Downplaying the gravity of conflict within the BFL, Ramochotlhwane defined the situation as internal differences which will ultimately sort itself out. “I am an employee of BFL and we have three structures namely the Shareholders, The Board Elected by Shareholders and the Secretariat supervised by the Directors as per the BFL Constitution and Companies Act. Differences can be resolved through a dialogue like meetings and internal discussions, “he said. Ramochotlhowane was also very dismissive with regards to the accusations that a delay in announcing sponsors was because there aren’t any sponsors on the table at the moment. He was also reluctant to speak on the sketchy appointment of Kitso Media to provide streaming services for the premier league. “The answer is simple; I don’t make decisions at the company. Sponsors will be presented at the right time, “he said.
Footballers Union Botswana (FUB)’s Kgosana Masaseng denied any specific knowledge of the friction at BFL leadership level and said they are yet to be formally briefed about the latest developments at BFL; but have been picking some comments in the public space about discussions at the league. The last time the FUB engaged the league was when they were delivering on the wish list of the players. “Early this month, the BFL CEO addressed the players about their concerns, and we are hopeful that all will be dealt within the reasonable time. We will also await a briefing from the stakeholder about the happenings at the league so that we can only deal with what is official, “he said. Masaseng further mentioned that the uncertainty on the resumption of the league is eating away at the player’s peace of mind. The second one is that the employers must be clear on the way forward in relation to contractual stability. “We are likely to see a number of players losing out on jobs on account of loss of interest or matters taking too long to resolve, “he pointed out. According to Masaseng the players are having mixed feelings given that it has been an on and off type of a relationship.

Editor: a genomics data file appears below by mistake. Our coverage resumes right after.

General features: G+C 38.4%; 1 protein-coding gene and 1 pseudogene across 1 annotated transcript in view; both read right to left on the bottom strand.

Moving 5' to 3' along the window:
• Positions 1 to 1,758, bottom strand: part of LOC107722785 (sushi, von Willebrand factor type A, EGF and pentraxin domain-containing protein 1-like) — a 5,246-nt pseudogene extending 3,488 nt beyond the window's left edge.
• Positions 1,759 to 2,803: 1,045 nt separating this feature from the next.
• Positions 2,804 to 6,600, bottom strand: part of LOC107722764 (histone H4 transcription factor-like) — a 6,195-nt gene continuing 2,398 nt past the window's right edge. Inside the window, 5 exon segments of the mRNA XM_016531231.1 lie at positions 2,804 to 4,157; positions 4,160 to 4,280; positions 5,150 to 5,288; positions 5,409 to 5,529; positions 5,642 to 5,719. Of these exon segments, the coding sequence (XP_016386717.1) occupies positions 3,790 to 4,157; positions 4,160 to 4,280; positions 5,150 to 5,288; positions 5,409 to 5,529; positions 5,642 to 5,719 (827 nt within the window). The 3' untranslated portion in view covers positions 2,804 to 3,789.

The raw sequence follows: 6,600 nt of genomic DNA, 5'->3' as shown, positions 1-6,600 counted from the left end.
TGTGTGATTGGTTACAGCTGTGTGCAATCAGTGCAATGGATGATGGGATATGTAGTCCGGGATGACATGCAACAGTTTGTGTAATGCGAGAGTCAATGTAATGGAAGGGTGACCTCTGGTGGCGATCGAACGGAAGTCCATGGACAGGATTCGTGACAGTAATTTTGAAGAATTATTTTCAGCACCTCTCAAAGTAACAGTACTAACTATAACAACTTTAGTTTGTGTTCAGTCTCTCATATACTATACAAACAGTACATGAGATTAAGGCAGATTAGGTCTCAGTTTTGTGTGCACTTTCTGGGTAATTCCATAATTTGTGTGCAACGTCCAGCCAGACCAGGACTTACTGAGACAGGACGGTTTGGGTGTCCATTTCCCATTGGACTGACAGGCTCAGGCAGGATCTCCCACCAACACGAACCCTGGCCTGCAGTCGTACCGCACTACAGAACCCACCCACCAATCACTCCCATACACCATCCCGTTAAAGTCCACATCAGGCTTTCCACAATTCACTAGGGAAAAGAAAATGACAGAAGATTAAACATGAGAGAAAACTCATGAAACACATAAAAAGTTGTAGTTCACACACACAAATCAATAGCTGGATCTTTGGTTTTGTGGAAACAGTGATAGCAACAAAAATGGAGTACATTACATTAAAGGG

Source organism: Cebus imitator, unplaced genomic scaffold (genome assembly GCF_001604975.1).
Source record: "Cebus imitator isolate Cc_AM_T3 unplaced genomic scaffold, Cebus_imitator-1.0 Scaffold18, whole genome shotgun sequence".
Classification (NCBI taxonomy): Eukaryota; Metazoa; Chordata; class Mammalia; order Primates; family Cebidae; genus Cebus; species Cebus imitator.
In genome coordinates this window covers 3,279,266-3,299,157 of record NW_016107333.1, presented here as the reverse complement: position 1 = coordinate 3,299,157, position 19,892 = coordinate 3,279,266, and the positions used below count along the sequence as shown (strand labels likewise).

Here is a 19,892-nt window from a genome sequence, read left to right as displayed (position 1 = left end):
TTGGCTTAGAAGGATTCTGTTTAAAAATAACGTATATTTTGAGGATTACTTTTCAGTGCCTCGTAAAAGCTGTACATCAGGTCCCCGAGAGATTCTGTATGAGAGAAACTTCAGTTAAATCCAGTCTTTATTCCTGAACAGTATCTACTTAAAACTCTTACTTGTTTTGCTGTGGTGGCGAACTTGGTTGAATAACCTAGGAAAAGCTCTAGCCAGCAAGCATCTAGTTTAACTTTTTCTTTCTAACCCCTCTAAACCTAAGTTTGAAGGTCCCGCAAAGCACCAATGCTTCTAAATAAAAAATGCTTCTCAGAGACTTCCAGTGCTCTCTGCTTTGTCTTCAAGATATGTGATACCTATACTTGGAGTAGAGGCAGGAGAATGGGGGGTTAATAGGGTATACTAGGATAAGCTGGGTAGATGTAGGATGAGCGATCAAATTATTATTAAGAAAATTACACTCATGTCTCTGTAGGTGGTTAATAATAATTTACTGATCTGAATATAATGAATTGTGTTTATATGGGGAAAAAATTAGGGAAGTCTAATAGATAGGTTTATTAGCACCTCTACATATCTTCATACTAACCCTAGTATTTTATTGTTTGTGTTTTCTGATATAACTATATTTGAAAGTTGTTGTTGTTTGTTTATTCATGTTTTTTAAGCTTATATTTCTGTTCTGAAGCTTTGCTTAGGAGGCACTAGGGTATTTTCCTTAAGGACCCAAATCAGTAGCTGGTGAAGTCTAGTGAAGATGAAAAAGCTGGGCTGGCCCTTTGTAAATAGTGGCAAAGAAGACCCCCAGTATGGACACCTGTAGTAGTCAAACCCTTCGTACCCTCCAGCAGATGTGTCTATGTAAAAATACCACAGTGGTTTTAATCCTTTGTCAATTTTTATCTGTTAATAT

In addition,the continued absence of the game has affected players mentally, physically, emotionally, and financially; and most of them are in huge debts. “We have proposed to the league and the football association to consider psychosocial sessions for these players before the return of football. We are of the view that it can help put players in a good state of mind before the league gets in full swing and can also hope that this time, the return of sport will last to give our members an opportunity for continuity,” he said. Masaseng mentioned that issues that are pending before both the league and the football association are to do with all the statutes that affect the players. “We are happy to be working on revising the National Dispute Resolution Chamber (NDRC) regulations to ensure that it offers our members justice within the shortest time possible. We are also looking at the BFL constitution, the standard contract, play rules and regulations as well as the regulations on the status and transfer of players,” he added. According to Masaseng once these statutory instruments are dealt with, it can guarantee their members a conducive working environment. Furthermore, the issue on contracts is still pending especially after the nullification of the season and while the association had promised to resolve the matter, nothing solid has taken shape to date. “This issue has been left for the clubs and their interpretation is based on what they prefer, not what is provided for in the regulations, ‘he added.